Is Israel trying to lead the US to war with Iran?

That's what it's starting to look like. But looks can be deceiving.

Abir Sultan/AP
Israeli Prime Minister Benjamin Netanyahu chairs the weekly cabinet meeting at the Prime Minister's Office in Jerusalem, Sunday.

After months of quiet, the drumbeat out of Israel for a war with Iran has started again. Iran is on the verge of a nuclear bomb, a point of "no return" as some Israeli politicians have it, and squadrons of anonymous sources, credulous reporters, and columnists have been mobilized to get out the word.

What happens next? Almost certainly a few months of quiet. And then Prime Minister Benjamin Netanyahu or a fellow hawk will strike up the band and we'll do this dance again.

Israel's security establishment is far from united on Iran, with many warning that a preemptive war could do more harm than good to Israel's interests. Israel and Western powers have been periodically warning that the Islamic Republic of Iran was on the verge of building a nuclear bomb since the early 1980s. As far back as 1992, Mr. Netanyahu, then a member of the Israeli parliament, said that Iran was five years away from a bomb and that its nuclear program must be "uprooted by an international front headed by the US."

That doesn't mean this latest round of the "sky is falling" Iran-Israel nuclear dance should be ignored. Rumors of war have a habit of becoming war when they carry on for long enough. Israeli anxiety about a nuclear Iran isn't feigned, and it would like to remain the region's sole nuclear armed state. And while it's hotly debated whether Iran is actually seeking the bomb, merely the technical skills to build a bomb, or only a peaceful nuclear power program, increasing technical confidence in Iran will always frighten Israelis. Some day it's possible that the band will play on.

The art of persuasion

But until then the talk of war is best seen as an attempt to sway American politicians and public opinion. Netanyahu and his allies, as a matter of national interest, want to persuade the US to go to war with Iran under certain conditions, well aware that striking a definitive blow against Iran's nuclear program is beyond their own capacity. Home Defense Minister Matan Vilnai told Maariv newspaper, according to the BBC, that the country is prepared for a month-long war in the wake of a strike that he predicts would claim about 500 Israeli lives, and that "the United States is our greatest friend and we will always have to coordinate such moves with it."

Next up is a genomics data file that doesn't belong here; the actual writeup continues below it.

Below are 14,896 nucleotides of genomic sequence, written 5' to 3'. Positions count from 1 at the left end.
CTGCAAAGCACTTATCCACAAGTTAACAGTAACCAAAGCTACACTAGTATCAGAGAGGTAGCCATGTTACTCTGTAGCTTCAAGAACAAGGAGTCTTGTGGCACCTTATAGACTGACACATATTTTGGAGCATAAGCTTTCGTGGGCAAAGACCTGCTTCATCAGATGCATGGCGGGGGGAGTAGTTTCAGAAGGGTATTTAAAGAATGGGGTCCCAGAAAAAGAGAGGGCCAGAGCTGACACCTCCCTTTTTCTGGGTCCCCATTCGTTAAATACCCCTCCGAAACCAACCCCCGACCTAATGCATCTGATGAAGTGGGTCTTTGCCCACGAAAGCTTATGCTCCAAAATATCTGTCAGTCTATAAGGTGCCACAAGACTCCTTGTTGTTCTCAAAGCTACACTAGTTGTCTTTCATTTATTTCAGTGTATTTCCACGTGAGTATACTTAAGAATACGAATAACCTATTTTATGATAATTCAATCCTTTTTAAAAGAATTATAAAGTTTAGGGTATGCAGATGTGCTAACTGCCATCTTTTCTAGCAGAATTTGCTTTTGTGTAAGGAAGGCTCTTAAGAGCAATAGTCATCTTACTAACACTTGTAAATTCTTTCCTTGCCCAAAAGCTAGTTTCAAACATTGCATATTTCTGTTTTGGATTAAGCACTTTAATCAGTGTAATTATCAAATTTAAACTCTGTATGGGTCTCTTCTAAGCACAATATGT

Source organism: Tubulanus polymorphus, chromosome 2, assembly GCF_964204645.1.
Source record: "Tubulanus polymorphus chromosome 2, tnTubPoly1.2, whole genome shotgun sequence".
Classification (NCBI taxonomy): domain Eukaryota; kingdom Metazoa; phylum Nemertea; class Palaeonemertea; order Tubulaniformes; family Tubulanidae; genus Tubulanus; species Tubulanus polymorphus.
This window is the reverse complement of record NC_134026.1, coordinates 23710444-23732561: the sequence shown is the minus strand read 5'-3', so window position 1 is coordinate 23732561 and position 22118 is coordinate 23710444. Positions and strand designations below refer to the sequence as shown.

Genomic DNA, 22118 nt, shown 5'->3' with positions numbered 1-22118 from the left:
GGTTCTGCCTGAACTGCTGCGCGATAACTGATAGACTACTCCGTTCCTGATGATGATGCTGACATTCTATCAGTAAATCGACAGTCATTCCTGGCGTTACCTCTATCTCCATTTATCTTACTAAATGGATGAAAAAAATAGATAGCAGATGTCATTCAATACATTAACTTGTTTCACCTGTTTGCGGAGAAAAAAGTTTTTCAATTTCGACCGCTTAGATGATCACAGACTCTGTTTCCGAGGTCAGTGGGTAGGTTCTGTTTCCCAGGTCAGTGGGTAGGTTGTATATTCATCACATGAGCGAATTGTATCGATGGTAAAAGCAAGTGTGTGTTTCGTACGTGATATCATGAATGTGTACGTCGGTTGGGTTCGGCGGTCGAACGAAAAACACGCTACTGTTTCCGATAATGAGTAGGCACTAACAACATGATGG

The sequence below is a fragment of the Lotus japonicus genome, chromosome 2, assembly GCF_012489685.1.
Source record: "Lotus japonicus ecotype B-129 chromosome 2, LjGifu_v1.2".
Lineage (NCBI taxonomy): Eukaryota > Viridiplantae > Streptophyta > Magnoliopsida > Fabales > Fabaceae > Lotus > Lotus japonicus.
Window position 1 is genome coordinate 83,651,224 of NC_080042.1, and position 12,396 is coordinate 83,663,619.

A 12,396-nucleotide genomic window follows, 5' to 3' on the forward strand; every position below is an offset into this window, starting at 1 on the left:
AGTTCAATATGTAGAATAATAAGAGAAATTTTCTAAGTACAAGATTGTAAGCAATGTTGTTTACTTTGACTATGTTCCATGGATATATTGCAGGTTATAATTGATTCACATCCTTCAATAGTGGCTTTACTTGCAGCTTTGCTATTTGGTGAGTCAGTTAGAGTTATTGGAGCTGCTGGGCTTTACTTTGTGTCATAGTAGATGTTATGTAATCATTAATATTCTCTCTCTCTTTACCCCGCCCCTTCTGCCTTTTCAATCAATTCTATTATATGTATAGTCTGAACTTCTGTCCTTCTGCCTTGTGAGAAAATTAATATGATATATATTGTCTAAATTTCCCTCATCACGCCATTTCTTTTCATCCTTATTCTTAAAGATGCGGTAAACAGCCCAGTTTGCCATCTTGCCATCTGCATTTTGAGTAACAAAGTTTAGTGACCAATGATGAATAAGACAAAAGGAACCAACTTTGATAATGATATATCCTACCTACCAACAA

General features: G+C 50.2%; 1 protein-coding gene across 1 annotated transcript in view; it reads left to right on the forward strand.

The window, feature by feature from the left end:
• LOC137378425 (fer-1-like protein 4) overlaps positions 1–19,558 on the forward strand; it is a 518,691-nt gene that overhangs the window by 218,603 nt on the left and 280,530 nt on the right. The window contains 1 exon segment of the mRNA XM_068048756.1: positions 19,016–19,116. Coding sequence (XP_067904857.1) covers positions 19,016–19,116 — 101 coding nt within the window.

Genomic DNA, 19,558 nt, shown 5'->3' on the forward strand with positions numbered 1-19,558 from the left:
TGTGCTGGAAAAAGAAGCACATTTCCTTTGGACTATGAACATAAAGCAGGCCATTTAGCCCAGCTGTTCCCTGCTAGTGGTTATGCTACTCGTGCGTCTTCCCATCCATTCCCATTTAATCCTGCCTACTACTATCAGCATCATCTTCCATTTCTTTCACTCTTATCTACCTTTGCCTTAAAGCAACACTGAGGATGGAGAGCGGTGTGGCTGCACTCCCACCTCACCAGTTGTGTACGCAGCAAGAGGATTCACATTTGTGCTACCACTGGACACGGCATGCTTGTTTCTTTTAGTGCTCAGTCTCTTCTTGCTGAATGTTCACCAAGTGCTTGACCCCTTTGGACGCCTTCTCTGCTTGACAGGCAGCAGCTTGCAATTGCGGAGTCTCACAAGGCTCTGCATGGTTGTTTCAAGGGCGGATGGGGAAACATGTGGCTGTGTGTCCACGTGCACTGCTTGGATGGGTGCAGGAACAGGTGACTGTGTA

That would appear to rule out unilateral action by Israel. Secretary of Defense Leon Panetta said yesterday that "I don't believe they've [Israel] made a decision as to whether or not they'll go in and attack Iran at this time... the reality is that we still think there is room to continue to negotiate. These sanctions, the additional sanctions, have been put in place, they're continuing to have an impact."

Netanyahu is popular in the US Congress, and his allies believe that Republican presidential candidate Mitt Romney would be more hawkish on Iran than President Obama, particularly a second-term Mr. Obama with little to fear in the way of the political repercussions of a softer stance towards Iran. In regards to the next four years, the window of maximum Israeli leverage on US policies toward Iran is the next three months.

'They assume the US will not attack'

That argument is supported by a piece written by Ron Ben-Yishai, a veteran commentator on Israeli intelligence and military affairs, this week. Mr. Ben-Yishai quotes an anonymous "senior" Israeli official as laying out what the US needs to do to get Israel to tone down its rhetoric. "The Iranian regime is certain that in any case 2012 will pass peacefully," said the official. "They assume the US will not attack for fear of soaring oil prices and because of the presidential elections. They do not believe we will attack without a green light from Washington. Therefore, it is in the Americans' interest to convince the Iranians that the US may attack, not to convince us not to attack."